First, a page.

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Ewing Throws Bricks as Pacers Win, 88-68 : NBA playoffs: Back home again, Indiana narrows the gap to 2-1 by holding center to one point and Knicks to record low score.

TIMES STAFF WRITER

And they call the racetrack across town the Brickyard?

The visitors brought a Mason to Market Square Arena Saturday afternoon--forward Anthony Mason--proving that they must have known it would be bad. But no one could have imagined it would be this bad: Patrick Ewing scoring one point and missing all 10 of his shots and the New York Knicks setting an NBA playoff record for offensive futility while losing to the Indiana Pacers, 88-68.

It was bad even by the Knicks’ standards as they saw their lead in the best-of-seven Eastern Conference finals shrink to 2-1:

--Their 68 points were the fewest in the playoffs since the shot clock was introduced in 1954-55.

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--Their 34.3% was the lowest shooting percentage ever against the Pacers in an NBA playoff game.

--The one point by Ewing was a career low, postseason or otherwise, and is believed to be the first time he has ever gone an entire NBA game without a field goal.

“I thought we defended pretty well,” Pacer Coach Larry Brown understated.

Indiana defended so well that even its free-throw defense was great. New York made only 21 of 39 attempts, or 53.8%. The Pacers shot almost that well from the field, 49.2%.

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But, yeah, it was the defense.

Brown called it the Pacers’ best defensive game of the season, but that can probably be pinpointed to one area, Ewing, after he had scored 28 and 32 points in the first two games. They had double-teamed him both times at Madison Square Garden, but made an adjustment Saturday by sending a second player to the post sooner, intending to force him to pass more often and hoping ultimately to slow him down. What they got instead was a complete stop.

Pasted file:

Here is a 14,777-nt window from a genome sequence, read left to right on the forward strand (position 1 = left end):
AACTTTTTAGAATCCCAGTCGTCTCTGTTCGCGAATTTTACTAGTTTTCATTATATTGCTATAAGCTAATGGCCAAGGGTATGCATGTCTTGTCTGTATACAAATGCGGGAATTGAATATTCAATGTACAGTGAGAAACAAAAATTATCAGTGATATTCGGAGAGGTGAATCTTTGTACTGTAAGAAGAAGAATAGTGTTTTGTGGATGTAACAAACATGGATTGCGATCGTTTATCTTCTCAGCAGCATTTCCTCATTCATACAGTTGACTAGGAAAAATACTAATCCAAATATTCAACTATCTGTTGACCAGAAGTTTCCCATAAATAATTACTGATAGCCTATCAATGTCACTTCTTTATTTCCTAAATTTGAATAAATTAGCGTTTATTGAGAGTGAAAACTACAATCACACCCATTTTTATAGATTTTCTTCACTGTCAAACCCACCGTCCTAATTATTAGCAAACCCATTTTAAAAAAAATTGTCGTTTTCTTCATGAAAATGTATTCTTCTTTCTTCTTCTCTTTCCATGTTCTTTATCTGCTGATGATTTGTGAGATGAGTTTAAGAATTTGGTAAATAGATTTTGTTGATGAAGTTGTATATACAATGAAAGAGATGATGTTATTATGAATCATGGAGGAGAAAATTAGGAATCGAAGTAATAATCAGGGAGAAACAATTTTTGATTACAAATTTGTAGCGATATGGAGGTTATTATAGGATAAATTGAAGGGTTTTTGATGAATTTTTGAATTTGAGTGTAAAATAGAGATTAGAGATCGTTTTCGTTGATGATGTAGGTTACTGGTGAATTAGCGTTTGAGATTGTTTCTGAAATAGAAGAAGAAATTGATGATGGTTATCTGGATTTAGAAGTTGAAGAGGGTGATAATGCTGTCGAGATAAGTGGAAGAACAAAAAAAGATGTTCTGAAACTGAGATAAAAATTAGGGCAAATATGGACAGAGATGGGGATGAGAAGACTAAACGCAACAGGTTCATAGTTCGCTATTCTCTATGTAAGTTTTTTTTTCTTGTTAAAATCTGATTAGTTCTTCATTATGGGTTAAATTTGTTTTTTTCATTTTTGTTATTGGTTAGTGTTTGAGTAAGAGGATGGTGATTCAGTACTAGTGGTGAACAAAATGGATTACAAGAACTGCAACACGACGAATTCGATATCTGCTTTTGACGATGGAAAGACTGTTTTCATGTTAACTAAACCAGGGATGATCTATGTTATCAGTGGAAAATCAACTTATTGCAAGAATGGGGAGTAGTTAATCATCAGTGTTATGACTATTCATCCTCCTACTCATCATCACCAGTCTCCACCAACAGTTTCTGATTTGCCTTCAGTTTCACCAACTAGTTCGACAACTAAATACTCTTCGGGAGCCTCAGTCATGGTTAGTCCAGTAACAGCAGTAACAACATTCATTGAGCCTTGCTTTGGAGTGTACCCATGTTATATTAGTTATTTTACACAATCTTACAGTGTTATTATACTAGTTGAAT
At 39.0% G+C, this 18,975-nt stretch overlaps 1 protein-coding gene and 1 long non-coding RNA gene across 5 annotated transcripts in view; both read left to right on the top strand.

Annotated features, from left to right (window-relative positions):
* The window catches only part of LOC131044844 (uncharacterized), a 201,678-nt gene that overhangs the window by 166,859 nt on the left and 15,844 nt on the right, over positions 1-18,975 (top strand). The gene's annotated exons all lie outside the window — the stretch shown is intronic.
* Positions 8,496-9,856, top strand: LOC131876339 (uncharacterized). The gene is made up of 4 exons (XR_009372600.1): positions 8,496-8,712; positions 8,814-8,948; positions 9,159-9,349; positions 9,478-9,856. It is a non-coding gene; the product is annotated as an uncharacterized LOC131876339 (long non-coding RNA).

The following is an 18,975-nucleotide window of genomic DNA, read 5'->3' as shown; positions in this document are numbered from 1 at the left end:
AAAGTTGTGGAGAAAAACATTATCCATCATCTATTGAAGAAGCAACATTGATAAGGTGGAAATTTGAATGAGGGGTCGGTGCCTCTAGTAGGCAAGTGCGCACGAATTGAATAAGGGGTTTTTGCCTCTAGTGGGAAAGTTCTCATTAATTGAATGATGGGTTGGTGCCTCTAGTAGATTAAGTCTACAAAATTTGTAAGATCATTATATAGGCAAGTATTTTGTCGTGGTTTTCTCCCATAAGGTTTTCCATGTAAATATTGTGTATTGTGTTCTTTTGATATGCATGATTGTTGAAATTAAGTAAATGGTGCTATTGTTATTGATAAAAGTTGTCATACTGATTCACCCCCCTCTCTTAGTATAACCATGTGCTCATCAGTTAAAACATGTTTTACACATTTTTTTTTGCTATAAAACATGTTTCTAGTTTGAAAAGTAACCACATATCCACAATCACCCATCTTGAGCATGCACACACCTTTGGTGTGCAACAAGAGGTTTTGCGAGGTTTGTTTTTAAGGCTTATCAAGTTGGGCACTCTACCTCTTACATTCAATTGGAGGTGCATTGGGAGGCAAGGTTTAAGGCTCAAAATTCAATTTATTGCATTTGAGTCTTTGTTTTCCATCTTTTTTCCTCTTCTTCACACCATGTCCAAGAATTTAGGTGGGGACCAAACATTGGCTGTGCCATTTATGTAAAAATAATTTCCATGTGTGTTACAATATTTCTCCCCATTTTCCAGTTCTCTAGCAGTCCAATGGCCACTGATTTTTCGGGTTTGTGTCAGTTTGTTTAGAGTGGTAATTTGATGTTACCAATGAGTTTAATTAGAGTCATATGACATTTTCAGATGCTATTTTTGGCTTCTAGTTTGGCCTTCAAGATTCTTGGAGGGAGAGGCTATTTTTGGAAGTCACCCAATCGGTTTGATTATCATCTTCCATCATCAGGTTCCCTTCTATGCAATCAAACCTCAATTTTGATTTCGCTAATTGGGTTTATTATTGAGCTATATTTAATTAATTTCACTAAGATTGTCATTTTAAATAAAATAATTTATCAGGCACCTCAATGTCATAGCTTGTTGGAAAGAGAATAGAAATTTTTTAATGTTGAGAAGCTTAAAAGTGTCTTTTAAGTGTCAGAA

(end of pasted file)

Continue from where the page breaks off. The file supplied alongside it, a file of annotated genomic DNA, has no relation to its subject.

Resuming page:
Ewing missed all three of his shots in the first quarter and four more in the second, although the Knicks led at halftime, 39-37. The second half brought another obstacle, foul problems, his third coming only 51 seconds into the third period. He had to come out, and the Knicks collapsed, making three of 12 shots from the field and seven of 14 from the line while he was on the bench.

By the time Ewing returned to start the fourth period, the Knicks trailed, 62-52, and their superstar center was being outscored by LaSalle Thompson, 2-0. The Pacers played Haywoode Workman and Lester Conner together in the backcourt for the first time this season and surrounded them with the likes of Kenny Williams, Dale Davis and Thompson--the definition of the phrase “makeshift lineup"--and increased their lead.

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Ewing picked up only one more foul the rest of the way, going nine minutes in the final quarter and 28 in all, but he was still of little use to the Knicks. He closed by missing three more shots before leaving with 3:23 left.

“I look at the shots he took,” Brown said. “I don’t think they’re the kind where you go 10 for 10 on those shots. But I certainly never thought I’d coach in a game where he scored one point.”

Get in line.

“I’ve never seen that before in my life,” said Antonio Davis, the Pacers’ backup center and power forward. “I’ve watched Patrick Ewing through his college years and the pros. He’s a great scorer and is tough to defend. You never think you’re going to see him score just one point.”

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Ewing was humbled but not distraught. And certainly, he noted, not embarrassed.

“They pay me to be the hero and they pay me to be the goat,” he said. “I guess I was the goat today. There will always be days like this.”

It’s just that for Ewing, they tend to come once every couple of decades. The last time he was limited to one point, he recalled, was in his first high school game in Massachusetts, where he was coached by Mike Jarvis, now at George Washington.

Postscript: In high school, Ewing redeemed himself the next game, going for some huge numbers he doesn’t exactly remember. The Pacers will keep that in mind heading into Game 4 Monday, when they will either even the series or fall into a 3-1 hole heading back to New York.

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